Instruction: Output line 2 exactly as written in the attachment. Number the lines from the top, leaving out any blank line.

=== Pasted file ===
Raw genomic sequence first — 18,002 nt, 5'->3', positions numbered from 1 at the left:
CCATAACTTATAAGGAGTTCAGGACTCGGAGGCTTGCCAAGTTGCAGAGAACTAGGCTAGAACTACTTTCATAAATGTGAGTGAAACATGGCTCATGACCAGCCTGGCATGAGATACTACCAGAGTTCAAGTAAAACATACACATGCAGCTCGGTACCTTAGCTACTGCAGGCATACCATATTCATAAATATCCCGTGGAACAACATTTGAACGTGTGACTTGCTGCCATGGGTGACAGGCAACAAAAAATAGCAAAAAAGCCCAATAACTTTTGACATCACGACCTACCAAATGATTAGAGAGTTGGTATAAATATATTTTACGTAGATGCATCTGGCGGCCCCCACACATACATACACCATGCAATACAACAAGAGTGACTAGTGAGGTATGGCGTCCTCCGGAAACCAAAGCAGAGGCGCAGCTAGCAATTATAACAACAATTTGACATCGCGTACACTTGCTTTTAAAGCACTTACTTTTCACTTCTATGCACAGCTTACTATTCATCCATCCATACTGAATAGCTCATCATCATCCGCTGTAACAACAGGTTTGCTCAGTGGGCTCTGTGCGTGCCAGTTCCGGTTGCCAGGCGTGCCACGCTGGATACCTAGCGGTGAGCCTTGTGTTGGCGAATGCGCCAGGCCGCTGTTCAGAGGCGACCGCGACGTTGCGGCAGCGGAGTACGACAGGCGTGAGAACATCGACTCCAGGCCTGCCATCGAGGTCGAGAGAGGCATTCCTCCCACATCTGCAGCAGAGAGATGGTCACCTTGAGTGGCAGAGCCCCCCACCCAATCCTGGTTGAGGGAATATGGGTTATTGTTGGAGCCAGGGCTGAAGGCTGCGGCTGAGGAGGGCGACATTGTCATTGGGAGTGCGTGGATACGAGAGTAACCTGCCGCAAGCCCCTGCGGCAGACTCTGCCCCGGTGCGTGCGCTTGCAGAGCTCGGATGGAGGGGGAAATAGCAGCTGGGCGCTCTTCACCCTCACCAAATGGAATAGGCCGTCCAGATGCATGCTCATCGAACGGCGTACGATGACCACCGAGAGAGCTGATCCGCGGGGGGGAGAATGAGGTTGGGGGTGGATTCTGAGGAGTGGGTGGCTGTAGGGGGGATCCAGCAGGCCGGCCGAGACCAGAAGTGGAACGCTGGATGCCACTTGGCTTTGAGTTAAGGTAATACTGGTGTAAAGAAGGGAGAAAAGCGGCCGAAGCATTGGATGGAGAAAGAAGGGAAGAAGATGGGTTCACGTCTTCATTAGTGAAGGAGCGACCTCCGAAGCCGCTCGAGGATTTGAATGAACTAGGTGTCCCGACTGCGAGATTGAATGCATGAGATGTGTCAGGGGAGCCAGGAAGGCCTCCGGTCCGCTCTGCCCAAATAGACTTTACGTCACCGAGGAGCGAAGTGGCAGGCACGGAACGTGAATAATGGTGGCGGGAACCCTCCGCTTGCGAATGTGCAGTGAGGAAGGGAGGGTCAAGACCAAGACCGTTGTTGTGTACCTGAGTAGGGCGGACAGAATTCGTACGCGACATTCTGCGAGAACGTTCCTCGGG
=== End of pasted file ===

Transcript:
CCATAACTTATAAGGAGTTCAGGACTCGGAGGCTTGCCAAGTTGCAGAGAACTAGGCTAGAACTACTTTCATAAATGTGAGTGAAACATGGCTCATGACCAGCCTGGCATGAGATACTACCAGAGTTCAAGTAAAACATACACATGCAGCTCGGTACCTTAGCTACTGCAGGCATACCATATTCATAAATATCCCGTGGAACAACATTTGAACGTGTGACTTGCTGCCATGGGTGACAGGCAACAAAAAATAGCAAAAAAGCCCAATAACTTTTGACATCACGACCTACCAAATGATTAGAGAGTTGGTATAAATATATTTTACGTAGATGCATCTGGCGGCCCCCACACATACATACACCATGCAATACAACAAGAGTGACTAGTGAGGTATGGCGTCCTCCGGAAACCAAAGCAGAGGCGCAGCTAGCAATTATAACAACAATTTGACATCGCGTACACTTGCTTTTAAAGCACTTACTTTTCACTTCTATGCACAGCTTACTATTCATCCATCCATACTGAATAGCTCATCATCATCCGCTGTAACAACAGGTTTGCTCAGTGGGCTCTGTGCGTGCCAGTTCCGGTTGCCAGGCGTGCCACGCTGGATACCTAGCGGTGAGCCTTGTGTTGGCGAATGCGCCAGGCCGCTGTTCAGAGGCGACCGCGACGTTGCGGCAGCGGAGTACGACAGGCGTGAGAACATCGACTCCAGGCCTGCCATCGAGGTCGAGAGAGGCATTCCTCCCACATCTGCAGCAGAGAGATGGTCACCTTGAGTGGCAGAGCCCCCCACCCAATCCTGGTTGAGGGAATATGGGTTATTGTTGGAGCCAGGGCTGAAGGCTGCGGCTGAGGAGGGCGACATTGTCATTGGGAGTGCGTGGATACGAGAGTAACCTGCCGCAAGCCCCTGCGGCAGACTCTGCCCCGGTGCGTGCGCTTGCAGAGCTCGGATGGAGGGGGAAATAGCAGCTGGGCGCTCTTCACCCTCACCAAATGGAATAGGCCGTCCAGATGCATGCTCATCGAACGGCGTACGATGACCACCGAGAGAGCTGATCCGCGGGGGGGAGAATGAGGTTGGGGGTGGATTCTGAGGAGTGGGTGGCTGTAGGGGGGATCCAGCAGGCCGGCCGAGACCAGAAGTGGAACGCTGGATGCCACTTGGCTTTGAGTTAAGGTAATACTGGTGTAAAGAAGGGAGAAAAGCGGCCGAAGCATTGGATGGAGAAAGAAGGGAAGAAGATGGGTTCACGTCTTCATTAGTGAAGGAGCGACCTCCGAAGCCGCTCGAGGATTTGAATGAACTAGGTGTCCCGACTGCGAGATTGAATGCATGAGATGTGTCAGGGGAGCCAGGAAGGCCTCCGGTCCGCTCTGCCCAAATAGACTTTACGTCACCGAGGAGCGAAGTGGCAGGCACGGAACGTGAATAATGGTGGCGGGAACCCTCCGCTTGCGAATGTGCAGTGAGGAAGGGAGGGTCAAGACCAAGACCGTTGTTGTGTACCTGAGTAGGGCGGACAGAATTCGTACGCGACATTCTGCGAGAACGTTCCTCGGG